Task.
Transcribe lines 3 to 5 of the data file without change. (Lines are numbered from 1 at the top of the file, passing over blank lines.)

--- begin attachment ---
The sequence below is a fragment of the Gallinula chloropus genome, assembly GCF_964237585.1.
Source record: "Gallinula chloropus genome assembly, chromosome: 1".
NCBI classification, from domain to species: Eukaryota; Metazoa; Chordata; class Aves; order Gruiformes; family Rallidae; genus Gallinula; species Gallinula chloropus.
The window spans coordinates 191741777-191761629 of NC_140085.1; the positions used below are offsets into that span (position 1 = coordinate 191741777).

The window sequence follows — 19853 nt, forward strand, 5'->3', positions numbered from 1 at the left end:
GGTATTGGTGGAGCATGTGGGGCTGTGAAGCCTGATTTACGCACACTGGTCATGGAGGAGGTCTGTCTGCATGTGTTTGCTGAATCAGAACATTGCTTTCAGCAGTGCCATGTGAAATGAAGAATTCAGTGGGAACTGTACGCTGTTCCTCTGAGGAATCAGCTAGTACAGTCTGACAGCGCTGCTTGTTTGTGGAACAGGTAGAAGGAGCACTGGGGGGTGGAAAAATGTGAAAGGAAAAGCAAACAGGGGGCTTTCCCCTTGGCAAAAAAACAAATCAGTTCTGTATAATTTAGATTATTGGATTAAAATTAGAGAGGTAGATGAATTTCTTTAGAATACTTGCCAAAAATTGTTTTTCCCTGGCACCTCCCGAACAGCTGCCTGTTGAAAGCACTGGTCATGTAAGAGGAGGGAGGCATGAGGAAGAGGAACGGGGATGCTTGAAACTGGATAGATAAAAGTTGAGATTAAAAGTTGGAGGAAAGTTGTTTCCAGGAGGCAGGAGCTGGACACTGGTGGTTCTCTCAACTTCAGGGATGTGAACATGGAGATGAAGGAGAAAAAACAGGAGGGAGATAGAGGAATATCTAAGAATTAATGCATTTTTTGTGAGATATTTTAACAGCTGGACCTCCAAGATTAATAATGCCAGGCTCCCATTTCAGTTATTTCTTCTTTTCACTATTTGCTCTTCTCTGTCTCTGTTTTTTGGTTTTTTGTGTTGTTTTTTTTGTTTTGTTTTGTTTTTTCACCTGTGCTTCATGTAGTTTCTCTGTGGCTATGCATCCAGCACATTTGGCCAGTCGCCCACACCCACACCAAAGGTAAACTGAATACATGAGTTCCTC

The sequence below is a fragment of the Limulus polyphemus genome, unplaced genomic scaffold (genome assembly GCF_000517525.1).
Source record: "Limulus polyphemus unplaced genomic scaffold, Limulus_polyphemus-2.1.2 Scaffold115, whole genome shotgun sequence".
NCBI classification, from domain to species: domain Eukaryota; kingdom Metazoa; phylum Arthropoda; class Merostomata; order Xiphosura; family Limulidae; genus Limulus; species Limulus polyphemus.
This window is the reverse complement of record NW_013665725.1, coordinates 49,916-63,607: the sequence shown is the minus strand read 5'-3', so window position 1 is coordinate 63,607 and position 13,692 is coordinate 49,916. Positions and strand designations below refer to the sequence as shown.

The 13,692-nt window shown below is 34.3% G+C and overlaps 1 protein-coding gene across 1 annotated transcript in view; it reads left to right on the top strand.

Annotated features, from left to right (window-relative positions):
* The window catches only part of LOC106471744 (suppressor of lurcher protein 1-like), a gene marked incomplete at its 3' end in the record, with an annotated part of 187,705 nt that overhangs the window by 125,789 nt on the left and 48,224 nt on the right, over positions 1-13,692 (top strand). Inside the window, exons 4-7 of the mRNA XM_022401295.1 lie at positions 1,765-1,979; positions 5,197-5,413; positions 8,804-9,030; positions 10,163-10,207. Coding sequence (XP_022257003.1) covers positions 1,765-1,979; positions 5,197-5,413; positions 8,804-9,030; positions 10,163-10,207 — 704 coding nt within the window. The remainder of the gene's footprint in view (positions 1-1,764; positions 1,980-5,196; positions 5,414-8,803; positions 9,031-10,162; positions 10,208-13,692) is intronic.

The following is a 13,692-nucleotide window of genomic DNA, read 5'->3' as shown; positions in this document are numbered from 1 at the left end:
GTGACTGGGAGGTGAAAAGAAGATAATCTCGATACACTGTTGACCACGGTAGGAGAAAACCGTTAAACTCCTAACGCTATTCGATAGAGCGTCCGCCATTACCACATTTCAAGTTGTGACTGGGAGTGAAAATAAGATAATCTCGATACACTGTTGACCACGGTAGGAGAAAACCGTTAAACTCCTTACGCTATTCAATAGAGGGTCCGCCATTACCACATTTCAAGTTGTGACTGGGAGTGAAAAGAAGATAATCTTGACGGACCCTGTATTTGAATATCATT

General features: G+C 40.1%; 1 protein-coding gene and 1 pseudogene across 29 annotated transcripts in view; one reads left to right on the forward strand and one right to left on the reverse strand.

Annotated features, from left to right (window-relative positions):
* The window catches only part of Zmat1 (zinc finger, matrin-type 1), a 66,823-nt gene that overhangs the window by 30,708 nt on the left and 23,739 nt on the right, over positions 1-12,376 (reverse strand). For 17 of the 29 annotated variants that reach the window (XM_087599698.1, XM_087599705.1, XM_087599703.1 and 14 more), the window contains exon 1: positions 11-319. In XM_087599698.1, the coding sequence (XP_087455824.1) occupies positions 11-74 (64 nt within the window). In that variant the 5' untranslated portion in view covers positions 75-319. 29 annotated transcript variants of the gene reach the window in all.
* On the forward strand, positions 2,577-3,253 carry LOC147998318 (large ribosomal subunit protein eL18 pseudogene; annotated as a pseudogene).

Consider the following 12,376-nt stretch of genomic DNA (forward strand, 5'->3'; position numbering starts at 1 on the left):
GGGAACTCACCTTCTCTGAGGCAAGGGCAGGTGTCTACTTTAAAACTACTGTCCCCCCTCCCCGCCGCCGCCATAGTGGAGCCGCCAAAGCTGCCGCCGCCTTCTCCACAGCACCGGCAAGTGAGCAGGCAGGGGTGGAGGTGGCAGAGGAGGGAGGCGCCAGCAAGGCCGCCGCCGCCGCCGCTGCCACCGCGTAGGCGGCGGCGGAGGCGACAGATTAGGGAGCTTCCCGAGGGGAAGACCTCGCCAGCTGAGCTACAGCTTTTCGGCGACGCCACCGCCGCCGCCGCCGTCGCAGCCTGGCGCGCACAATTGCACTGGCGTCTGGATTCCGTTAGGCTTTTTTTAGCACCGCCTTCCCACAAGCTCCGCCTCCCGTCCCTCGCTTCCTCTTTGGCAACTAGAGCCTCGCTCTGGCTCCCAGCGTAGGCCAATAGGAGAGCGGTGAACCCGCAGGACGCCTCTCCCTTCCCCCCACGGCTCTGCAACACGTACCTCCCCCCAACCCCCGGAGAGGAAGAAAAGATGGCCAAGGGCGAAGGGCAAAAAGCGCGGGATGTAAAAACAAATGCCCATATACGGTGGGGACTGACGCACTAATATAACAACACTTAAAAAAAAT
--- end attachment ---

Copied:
NCBI classification, from domain to species: Eukaryota; Metazoa; Chordata; class Aves; order Gruiformes; family Rallidae; genus Gallinula; species Gallinula chloropus.
The window spans coordinates 191741777-191761629 of NC_140085.1; the positions used below are offsets into that span (position 1 = coordinate 191741777).

The window sequence follows — 19853 nt, forward strand, 5'->3', positions numbered from 1 at the left end: